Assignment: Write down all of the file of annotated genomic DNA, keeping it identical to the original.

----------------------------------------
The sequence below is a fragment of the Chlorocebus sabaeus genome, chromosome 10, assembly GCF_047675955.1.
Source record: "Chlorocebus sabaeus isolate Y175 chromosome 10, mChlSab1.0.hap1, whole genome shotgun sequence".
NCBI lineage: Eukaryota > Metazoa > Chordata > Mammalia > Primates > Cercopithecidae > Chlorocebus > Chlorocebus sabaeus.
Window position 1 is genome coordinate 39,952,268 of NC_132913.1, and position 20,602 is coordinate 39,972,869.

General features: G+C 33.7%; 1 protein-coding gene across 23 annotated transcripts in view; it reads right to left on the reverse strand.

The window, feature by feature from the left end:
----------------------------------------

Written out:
The sequence below is a fragment of the Chlorocebus sabaeus genome, chromosome 10, assembly GCF_047675955.1.
Source record: "Chlorocebus sabaeus isolate Y175 chromosome 10, mChlSab1.0.hap1, whole genome shotgun sequence".
NCBI lineage: Eukaryota > Metazoa > Chordata > Mammalia > Primates > Cercopithecidae > Chlorocebus > Chlorocebus sabaeus.
Window position 1 is genome coordinate 39,952,268 of NC_132913.1, and position 20,602 is coordinate 39,972,869.

General features: G+C 33.7%; 1 protein-coding gene across 23 annotated transcripts in view; it reads right to left on the reverse strand.

The window, feature by feature from the left end: